Mounting information

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Mounting the Solar Heater

  • We have decided to mount the solar heater on a platform that we will build along the southern wall of the house rendering most of the below information moot. It will be easier to see and demonstrate on, it will hopefully be raised beyond the reach of thrown objects from lawnmowers and the like and will be a good deal easier to set up than on the roof. The only thing that might happen is that we will experience more shade, but hopefully that will be minimal. The mounting platform already installed on the roof will be used for PV panels later hopefully but already serves as a good bench.
  • These are the measurements for rails made of 2x4s with which to ramp up against the side of the house to slide the solar panel. The slant of the roof is roughly 22 degrees. This measurement was made with a level a piece of paper lined up with roof and a protractor. Paper trigonometry was abandoned for the most part in figuring the length of the rails as the ground immediately south of that side of the house is sloping. Measurement was taken by leveling a construction protractor and stretching a measuring tape to the desired angle. The wall is 9'4" high a 55 degree angle would need about 12' 8" of wood. A 45 degree angle would need about 15'3" of wood. These measurements were checked on paper with the law of cosines and were declared sound, a little long even.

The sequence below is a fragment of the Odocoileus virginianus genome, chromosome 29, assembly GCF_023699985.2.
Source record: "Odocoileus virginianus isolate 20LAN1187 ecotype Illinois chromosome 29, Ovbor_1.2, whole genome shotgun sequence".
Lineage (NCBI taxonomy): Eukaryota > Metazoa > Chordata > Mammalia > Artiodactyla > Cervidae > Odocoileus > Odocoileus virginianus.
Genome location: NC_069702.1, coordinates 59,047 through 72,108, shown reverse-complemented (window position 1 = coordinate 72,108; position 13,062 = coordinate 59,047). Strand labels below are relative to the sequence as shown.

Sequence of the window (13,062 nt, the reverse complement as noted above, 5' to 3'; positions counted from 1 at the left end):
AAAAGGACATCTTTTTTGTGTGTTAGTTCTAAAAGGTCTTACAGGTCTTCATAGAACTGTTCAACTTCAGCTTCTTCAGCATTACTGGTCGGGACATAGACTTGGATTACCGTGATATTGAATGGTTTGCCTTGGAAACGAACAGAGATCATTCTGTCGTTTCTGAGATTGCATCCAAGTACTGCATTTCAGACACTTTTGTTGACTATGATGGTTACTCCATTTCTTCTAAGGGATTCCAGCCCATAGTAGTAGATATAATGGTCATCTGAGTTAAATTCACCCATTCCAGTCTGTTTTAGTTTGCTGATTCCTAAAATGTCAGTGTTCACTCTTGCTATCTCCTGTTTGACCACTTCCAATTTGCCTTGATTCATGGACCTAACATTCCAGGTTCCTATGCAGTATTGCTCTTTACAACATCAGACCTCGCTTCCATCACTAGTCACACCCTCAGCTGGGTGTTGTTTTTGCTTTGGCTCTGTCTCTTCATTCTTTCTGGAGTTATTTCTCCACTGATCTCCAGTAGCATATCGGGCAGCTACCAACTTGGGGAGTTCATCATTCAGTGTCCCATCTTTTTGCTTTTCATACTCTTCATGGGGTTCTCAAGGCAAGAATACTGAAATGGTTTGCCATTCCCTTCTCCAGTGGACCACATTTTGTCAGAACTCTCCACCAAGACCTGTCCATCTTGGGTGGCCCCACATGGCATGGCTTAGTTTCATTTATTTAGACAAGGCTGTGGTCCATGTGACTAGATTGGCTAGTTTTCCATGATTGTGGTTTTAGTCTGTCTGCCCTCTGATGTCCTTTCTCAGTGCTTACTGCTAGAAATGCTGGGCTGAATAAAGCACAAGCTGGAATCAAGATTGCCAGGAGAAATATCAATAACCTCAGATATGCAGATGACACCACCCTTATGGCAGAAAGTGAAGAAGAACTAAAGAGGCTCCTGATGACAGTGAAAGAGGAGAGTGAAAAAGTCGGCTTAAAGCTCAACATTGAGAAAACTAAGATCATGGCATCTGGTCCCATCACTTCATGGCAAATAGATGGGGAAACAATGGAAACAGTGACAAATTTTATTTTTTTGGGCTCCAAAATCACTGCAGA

• Since the panel will be mounted in a fixed position, we must decide on the optimal angle taking into consideration our latitude and Miller Farm energy usage. Charles R. Landau examines optimum angle in a little more detail than is usually presented (e.g. +/- 15 degrees latitude), though we have not examined his results closely enough to determine their accuracy.
  • Because the occupancy at Miller Farm is greatly reduced during the Summer months, we can clearly see in the historical data that energy use during those months is very low. As one might expect, energy use during the winter is at its peak. Therefore, it seems that we could achieve the best all year results by setting our panel somewhere between the spring/fall and winter optimum angles.